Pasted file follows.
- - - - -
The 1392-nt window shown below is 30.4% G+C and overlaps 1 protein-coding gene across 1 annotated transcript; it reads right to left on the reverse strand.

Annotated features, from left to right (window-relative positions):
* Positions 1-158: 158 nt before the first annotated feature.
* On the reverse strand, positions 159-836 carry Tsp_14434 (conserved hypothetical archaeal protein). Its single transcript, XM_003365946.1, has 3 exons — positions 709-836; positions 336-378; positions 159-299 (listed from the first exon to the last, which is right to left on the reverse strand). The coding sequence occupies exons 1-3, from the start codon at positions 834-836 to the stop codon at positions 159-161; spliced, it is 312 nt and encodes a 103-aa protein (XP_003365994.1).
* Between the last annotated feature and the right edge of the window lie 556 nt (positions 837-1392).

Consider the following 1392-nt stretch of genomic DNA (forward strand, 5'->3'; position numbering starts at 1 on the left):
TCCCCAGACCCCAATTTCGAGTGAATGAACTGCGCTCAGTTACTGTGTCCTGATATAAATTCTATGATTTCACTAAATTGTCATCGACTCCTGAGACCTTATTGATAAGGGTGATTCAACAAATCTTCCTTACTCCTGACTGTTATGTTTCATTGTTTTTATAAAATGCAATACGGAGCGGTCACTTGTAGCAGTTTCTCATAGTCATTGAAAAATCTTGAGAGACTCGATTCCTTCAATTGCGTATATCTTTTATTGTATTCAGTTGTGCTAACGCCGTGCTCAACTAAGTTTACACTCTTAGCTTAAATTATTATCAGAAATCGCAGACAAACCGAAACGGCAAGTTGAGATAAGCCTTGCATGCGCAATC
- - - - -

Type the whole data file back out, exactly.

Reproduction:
The 1392-nt window shown below is 30.4% G+C and overlaps 1 protein-coding gene across 1 annotated transcript; it reads right to left on the reverse strand.

Annotated features, from left to right (window-relative positions):
* Positions 1-158: 158 nt before the first annotated feature.
* On the reverse strand, positions 159-836 carry Tsp_14434 (conserved hypothetical archaeal protein). Its single transcript, XM_003365946.1, has 3 exons — positions 709-836; positions 336-378; positions 159-299 (listed from the first exon to the last, which is right to left on the reverse strand). The coding sequence occupies exons 1-3, from the start codon at positions 834-836 to the stop codon at positions 159-161; spliced, it is 312 nt and encodes a 103-aa protein (XP_003365994.1).
* Between the last annotated feature and the right edge of the window lie 556 nt (positions 837-1392).

Consider the following 1392-nt stretch of genomic DNA (forward strand, 5'->3'; position numbering starts at 1 on the left):
TCCCCAGACCCCAATTTCGAGTGAATGAACTGCGCTCAGTTACTGTGTCCTGATATAAATTCTATGATTTCACTAAATTGTCATCGACTCCTGAGACCTTATTGATAAGGGTGATTCAACAAATCTTCCTTACTCCTGACTGTTATGTTTCATTGTTTTTATAAAATGCAATACGGAGCGGTCACTTGTAGCAGTTTCTCATAGTCATTGAAAAATCTTGAGAGACTCGATTCCTTCAATTGCGTATATCTTTTATTGTATTCAGTTGTGCTAACGCCGTGCTCAACTAAGTTTACACTCTTAGCTTAAATTATTATCAGAAATCGCAGACAAACCGAAACGGCAAGTTGAGATAAGCCTTGCATGCGCAATC